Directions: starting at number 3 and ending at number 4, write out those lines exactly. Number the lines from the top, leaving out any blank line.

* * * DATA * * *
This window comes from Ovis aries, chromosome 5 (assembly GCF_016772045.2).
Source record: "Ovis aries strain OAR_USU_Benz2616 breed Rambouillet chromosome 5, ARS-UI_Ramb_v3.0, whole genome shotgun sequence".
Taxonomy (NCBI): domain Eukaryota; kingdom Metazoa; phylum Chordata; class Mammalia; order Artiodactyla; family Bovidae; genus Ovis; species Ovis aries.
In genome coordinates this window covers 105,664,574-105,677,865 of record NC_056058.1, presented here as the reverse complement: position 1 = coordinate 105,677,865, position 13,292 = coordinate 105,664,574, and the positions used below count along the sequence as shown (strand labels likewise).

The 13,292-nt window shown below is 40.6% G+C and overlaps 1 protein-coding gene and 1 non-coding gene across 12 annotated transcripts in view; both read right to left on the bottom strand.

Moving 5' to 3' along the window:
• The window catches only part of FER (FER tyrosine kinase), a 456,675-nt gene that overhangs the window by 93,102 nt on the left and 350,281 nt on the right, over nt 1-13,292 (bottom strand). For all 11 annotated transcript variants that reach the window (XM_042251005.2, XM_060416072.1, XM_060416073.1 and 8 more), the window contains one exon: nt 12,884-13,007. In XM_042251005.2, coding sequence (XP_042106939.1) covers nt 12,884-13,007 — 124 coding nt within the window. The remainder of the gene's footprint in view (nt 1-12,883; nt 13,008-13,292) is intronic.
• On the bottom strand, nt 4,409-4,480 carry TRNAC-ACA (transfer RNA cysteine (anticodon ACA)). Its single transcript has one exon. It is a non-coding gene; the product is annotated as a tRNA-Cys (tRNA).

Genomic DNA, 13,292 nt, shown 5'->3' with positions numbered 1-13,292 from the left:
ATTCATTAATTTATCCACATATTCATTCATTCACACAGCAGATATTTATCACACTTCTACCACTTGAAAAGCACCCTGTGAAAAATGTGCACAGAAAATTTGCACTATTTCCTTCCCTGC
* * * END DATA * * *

Taxonomy (NCBI): domain Eukaryota; kingdom Metazoa; phylum Chordata; class Mammalia; order Artiodactyla; family Bovidae; genus Ovis; species Ovis aries.
In genome coordinates this window covers 105,664,574-105,677,865 of record NC_056058.1, presented here as the reverse complement: position 1 = coordinate 105,677,865, position 13,292 = coordinate 105,664,574, and the positions used below count along the sequence as shown (strand labels likewise).